By that time, the ants were all over my body. I was jumping up and down, shaking my towel and yelling for them to get out of the room. In all the commotion the oil lamp was knocked over and shattered on the floor. Doña Romita refused to let me in the room with the glass on the floor. Still unsure of what was wrong with me, she rushed me to her room. I quickly closed the door and whipped the towel off, slapping the ants off my body.
Just when I thought the nightmare was over I looked up and realized the shades were wide open and everyone outside the house had seen me naked and jumping around. At that moment, Doña Romita knocked on the door to tell me that my project partner and his wife were there to see me.
Describe the moment when you felt least displaced.
After being in the Dominican Republic for more than a year, I came back to the States to visit my friends and family. One night, while out with some friends all the girls couldn’t stop talking about their weight. They were commenting about how beautiful one of our friends was because they had never seen her so skinny before. All I could think of was how sickly she looked and how much I wanted to feed her. I couldn’t understand why being skinny was considered better while in the Dominican Republic being called “fat” or (my favorite) “fatty” was a compliment. My view of what was healthy and beautiful had been altered from my time in the Peace Corps.
You may bring one curiosity you’ve collected from each of your adopted countries into the Displaced Nation. What’s in your suitcase?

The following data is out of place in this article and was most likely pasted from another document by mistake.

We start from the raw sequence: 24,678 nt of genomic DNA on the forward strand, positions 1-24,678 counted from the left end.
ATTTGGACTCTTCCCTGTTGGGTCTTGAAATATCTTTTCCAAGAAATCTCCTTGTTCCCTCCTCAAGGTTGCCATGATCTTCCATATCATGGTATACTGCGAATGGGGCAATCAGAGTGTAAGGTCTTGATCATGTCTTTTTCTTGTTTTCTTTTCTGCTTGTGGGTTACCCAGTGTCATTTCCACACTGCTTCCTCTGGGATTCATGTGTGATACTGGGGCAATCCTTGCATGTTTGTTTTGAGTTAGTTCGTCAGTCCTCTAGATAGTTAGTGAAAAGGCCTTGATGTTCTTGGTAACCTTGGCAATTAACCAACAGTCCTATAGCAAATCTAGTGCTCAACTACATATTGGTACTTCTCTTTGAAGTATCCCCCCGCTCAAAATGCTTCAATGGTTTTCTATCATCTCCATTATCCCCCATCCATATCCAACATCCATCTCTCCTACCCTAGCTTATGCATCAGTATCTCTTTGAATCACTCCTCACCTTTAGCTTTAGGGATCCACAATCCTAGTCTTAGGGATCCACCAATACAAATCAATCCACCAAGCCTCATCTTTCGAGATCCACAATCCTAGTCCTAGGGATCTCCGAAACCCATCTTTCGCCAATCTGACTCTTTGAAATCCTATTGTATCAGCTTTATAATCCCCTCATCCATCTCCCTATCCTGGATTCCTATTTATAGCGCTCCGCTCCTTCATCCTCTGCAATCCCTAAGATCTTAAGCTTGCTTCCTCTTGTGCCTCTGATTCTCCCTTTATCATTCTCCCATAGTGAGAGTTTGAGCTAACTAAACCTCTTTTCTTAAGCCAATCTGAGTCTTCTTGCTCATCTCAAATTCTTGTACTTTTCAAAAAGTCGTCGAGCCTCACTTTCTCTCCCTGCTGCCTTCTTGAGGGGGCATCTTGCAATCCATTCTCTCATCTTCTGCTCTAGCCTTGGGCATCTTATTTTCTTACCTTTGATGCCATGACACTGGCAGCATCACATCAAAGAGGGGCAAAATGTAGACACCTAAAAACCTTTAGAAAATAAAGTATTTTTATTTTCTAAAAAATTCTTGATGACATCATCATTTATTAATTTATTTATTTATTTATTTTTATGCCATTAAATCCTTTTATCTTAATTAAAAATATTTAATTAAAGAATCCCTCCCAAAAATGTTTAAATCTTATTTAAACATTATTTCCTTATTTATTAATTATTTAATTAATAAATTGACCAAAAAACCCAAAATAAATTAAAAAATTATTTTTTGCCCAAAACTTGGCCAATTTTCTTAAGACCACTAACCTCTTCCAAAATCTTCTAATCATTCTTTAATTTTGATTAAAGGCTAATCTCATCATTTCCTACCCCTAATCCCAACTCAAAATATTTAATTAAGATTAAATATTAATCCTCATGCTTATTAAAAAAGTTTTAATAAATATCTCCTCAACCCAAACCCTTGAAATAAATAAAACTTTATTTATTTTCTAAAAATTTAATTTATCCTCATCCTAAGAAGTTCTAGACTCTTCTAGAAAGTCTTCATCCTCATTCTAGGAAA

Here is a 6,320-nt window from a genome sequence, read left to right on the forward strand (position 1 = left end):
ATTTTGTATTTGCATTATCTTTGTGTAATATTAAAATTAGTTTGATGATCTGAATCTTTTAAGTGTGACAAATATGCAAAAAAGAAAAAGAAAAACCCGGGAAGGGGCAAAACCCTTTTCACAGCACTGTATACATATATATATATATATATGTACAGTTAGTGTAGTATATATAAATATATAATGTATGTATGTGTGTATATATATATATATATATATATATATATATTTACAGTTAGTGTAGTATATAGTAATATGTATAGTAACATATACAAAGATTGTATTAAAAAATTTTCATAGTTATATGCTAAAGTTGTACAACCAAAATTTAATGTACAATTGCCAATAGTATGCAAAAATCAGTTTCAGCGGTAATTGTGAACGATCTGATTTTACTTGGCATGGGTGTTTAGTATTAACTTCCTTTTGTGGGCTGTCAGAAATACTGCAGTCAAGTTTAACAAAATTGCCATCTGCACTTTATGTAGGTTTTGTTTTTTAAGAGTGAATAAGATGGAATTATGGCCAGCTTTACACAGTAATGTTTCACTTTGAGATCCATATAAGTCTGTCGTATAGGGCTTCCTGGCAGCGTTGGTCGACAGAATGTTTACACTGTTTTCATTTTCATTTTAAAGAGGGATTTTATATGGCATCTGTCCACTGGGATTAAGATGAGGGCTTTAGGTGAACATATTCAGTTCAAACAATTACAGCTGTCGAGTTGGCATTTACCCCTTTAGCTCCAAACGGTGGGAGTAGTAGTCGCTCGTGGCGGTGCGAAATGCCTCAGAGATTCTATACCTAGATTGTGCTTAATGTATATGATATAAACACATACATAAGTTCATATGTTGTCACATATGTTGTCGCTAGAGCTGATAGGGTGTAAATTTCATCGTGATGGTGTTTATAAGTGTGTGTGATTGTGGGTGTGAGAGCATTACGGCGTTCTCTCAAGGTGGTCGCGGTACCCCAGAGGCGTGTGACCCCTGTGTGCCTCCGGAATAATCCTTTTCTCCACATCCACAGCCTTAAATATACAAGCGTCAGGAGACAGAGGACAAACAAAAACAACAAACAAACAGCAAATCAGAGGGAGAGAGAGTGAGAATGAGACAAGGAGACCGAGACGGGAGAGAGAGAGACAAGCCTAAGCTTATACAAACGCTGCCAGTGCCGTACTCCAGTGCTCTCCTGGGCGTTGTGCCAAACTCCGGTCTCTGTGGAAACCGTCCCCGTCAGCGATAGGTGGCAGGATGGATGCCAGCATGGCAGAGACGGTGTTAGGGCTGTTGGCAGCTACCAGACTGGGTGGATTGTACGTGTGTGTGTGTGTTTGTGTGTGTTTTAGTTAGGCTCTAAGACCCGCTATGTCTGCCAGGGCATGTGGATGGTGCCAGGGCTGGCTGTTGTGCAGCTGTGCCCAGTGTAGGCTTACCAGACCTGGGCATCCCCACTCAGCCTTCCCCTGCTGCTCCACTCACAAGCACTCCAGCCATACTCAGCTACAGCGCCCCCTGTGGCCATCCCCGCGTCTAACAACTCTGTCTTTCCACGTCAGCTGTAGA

From Argentina: All the ingredients and utensils for brewing maté, a drink made from the leaves of the yerba maté plant, containing caffeine and related compounds. (This is sadly ironic since I accidentally left behind my maté in my apartment in Buenos Aires.) The yerba is packed into a hallowed-out gourd, which is then filled with boiling water. You drink the mixture directly from the gourd using a metallic straw with a filter at the bottom, called a bombilla. Some people walk around with a thermos of hot water and the gourd to drink maté whenever they have the urge. It has a very strong, bitter taste, but you can add liquid sugar.
From the Dominican Republic: Some large jugs of the tree bark, sticks and herbs that can be used for making the classic Dominican drink mamajuana. I assume the Displaced Nation has honey and rum we can add to it? After filling with rum and honey, you let the jug sit for a few days. You can also add cinnamon sticks soaked in red wine and honey, or raw squid and seafood soaked in rum. Men use the seafood mamajuana to boost their virility. Regular mamajuana supposedly cleans the blood, provides a tonic for liver and kidneys, relieves menstruation pains, and cures many other ailments (depending on who you talk to).
You’re invited to prepare one meal based on your travels for other Displaced Nation members. What’s on the menu?
I would make the meal I ate the most of in the Dominican Republic: rice, beans, plantains, and overcooked spaghetti with carnation milk, canned tomatoes, and corn. It’s the perfect carb overload — are any of you marathon runners?
You may add one word or expression from the countries you’ve lived in to The Displaced Nation argot. What will you loan us?
From Argentina: Che, boludo. Che is similar to the American word “dude.” I love che because it means that whenever I’m talking to someone and can’t remember their name, I can just call them che. Boludo technically means “jerk” (or worse), but it can also be used in an endearing way. My Argentinian friends and I always used to greet each other with a “Che, boludo!”
From the Dominican Republic: Vaina — though it technically means the pod around pigeon peas (gandules), everyone uses it to mean a thing or object. If I ever got stuck and couldn’t think of the Spanish word for something, I would just call it vaina while pointing to the object with my lips. It’s a great word for anyone learning Spanish.